The birds in her wall drawing — which could be rising or falling, depending on your perspective — were partly inspired by an experience she had when she was 18 at a conference for scholarship students, as she was about to enter college. She learned about the sankofa, a mythical bird symbol used by the Akan people of Ghana.

Traditionally, the bird is depicted turning backward and can refer to the importance of knowing one’s own past. She recalled also seeing the sankofa image incorporated into the grillwork around the windows of buildings on the outskirts of Rio.

“A mystical black bird can fly to hidden dimensions,” she said, adding that to her it signified “liberation but not a personal liberation — a shared one.”

The African roots of the sankofa are meaningful to Tadáskía because of what she called her mother’s Afro-Indigenous background, which she said was also a source of her intense color palette (in addition to an appreciation for Picasso and Matisse, she added).

“During my childhood I was always drawing,” she said. She was also a devoted fan of watching cartoons. At age 11, she contracted a bacterial infection that paralyzed part of her face. In the hospital, a nurse gave her “The Fables of La Fontaine,” a 17th-century book, which led to her interest in reading and writing.

The talking animals in the fables stuck with her, though she said she diverged from La Fontaine in one big way. “The fables all have a moral in the end,” she said, “but my work is not about right and wrong.”

Tadáskía came to the art world’s attention when she participated in the 2023 São Paulo Biennial, “Choreographies of the Impossible.” Her room-size project there was similar to the one at MoMA, only smaller, and it included the same book of drawings that MoMA acquired. Working alone, it took Tadáskía two weeks to make the wall-drawing portion of that installation.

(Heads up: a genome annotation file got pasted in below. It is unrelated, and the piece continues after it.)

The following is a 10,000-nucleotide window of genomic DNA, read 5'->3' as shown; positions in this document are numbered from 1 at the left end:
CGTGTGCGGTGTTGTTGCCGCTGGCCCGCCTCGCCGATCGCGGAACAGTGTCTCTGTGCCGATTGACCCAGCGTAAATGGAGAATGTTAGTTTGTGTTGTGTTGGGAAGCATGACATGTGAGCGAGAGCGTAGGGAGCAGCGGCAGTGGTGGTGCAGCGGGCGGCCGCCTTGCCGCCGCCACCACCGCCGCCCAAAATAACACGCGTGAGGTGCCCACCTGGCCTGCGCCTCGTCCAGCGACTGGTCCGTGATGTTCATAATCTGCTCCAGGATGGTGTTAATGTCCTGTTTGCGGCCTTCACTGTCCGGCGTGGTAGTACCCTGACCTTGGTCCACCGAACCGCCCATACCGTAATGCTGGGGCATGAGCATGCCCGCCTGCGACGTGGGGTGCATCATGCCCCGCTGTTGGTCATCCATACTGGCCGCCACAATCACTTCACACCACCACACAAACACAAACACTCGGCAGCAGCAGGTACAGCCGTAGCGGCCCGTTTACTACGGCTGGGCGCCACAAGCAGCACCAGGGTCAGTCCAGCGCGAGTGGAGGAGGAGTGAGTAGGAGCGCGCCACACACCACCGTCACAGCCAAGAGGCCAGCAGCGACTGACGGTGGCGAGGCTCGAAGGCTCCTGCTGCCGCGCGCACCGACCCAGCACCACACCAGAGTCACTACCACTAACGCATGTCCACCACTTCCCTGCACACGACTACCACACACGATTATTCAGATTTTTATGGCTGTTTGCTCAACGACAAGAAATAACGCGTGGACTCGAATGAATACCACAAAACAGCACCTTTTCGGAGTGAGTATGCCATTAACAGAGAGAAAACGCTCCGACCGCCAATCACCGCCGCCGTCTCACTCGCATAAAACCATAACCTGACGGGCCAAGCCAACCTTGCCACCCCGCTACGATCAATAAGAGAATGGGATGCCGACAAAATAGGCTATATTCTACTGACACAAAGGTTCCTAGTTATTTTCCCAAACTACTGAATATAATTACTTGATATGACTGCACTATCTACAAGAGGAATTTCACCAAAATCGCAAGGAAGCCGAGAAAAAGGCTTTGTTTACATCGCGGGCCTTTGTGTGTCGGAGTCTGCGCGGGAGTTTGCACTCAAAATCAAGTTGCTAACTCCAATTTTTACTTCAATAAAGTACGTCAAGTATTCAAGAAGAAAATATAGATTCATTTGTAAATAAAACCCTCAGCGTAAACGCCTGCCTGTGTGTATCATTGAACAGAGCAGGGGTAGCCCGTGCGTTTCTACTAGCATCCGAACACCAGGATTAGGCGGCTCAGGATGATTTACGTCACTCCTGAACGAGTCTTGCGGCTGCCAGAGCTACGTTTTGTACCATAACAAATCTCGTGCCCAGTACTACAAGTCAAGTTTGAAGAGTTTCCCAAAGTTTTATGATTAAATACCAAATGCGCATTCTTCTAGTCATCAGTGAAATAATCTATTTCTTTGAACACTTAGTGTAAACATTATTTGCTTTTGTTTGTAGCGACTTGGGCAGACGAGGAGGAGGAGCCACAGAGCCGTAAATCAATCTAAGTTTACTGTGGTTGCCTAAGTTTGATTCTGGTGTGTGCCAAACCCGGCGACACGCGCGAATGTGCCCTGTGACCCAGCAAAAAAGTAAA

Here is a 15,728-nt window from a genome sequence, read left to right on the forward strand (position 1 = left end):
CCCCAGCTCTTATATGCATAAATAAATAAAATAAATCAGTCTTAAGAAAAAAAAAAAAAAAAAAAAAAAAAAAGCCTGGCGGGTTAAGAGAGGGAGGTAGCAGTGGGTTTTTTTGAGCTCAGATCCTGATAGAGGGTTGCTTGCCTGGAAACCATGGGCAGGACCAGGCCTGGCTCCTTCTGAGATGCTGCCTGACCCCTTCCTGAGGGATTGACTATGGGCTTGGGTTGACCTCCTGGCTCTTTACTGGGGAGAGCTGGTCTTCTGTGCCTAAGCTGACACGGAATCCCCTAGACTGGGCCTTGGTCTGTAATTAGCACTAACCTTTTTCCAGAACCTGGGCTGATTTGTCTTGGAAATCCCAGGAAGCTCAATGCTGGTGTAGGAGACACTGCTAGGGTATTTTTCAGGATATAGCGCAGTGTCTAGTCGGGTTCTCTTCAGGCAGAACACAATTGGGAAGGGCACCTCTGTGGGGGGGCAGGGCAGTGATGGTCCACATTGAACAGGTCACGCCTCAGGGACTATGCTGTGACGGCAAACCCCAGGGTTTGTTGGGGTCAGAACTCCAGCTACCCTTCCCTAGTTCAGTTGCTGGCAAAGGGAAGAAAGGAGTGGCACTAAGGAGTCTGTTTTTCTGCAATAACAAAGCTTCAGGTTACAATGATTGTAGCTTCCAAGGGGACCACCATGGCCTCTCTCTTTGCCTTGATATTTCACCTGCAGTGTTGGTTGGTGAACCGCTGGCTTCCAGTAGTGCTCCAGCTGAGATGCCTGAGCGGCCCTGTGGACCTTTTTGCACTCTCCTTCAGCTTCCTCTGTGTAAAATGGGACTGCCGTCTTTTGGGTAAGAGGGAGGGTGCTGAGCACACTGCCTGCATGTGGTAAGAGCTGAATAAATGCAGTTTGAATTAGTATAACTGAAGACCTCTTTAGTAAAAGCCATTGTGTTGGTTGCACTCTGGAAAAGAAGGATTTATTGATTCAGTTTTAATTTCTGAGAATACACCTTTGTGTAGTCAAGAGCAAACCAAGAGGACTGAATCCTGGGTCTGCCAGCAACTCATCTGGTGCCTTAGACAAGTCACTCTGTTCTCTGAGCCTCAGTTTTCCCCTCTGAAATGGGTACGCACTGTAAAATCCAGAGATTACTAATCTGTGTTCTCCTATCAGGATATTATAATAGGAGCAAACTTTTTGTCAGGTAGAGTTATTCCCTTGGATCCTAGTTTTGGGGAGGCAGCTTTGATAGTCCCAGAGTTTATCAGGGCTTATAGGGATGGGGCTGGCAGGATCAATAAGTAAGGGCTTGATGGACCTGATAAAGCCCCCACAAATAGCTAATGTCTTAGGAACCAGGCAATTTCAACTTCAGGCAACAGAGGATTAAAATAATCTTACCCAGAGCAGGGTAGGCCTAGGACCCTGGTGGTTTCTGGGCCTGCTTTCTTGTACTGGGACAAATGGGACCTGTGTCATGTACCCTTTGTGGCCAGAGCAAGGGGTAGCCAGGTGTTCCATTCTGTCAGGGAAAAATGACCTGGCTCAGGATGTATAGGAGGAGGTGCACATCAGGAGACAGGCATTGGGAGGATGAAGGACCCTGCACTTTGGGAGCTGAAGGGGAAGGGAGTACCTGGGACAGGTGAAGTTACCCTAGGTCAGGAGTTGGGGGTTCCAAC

“When I walked into that installation I was truly inspired,” said Thelma Golden, the director and chief curator of the Studio Museum in Harlem. “It had this incredible visual strength that felt familiar but also opened me into new ways of seeing and believing in art.”

Golden added that the appeal was “the confidence and strength of her mark-making.”

Golden organized the show with Ana Torok, an assistant curator of drawings and prints at MoMA, and Kiki Teshome, a curatorial assistant at the Studio Museum. Tadáskía’s project is the fifth in a series of collaborations between the two museums since 2019. The Studio Museum is closed while construction is underway on its new facility.

As Tadáskía talked in the MoMA gallery, assistants painted white over any stray marks on the islandlike floor sculptures — small platforms that had pastel drawings at the bottom, plants like beach grass and cattails affixed on top, and bowls of liquid set on them.

For both the sculptures and the wall drawings, Tadáskía drew the charcoal outlines herself, with the five assistants helping to fill in the colors. They were encouraged to suggest shades in keeping with the artist’s personal palette.

“It was a lot faster this way,” she said. “By myself this would have taken two months, not two weeks.”

The succession of eight-hour work days was tiring. “I have to be really rested to do this,” Tadáskía said.

Not that it scared her away from life in the big city. “I want to live here,” she said of New York. “Maybe in Brooklyn.”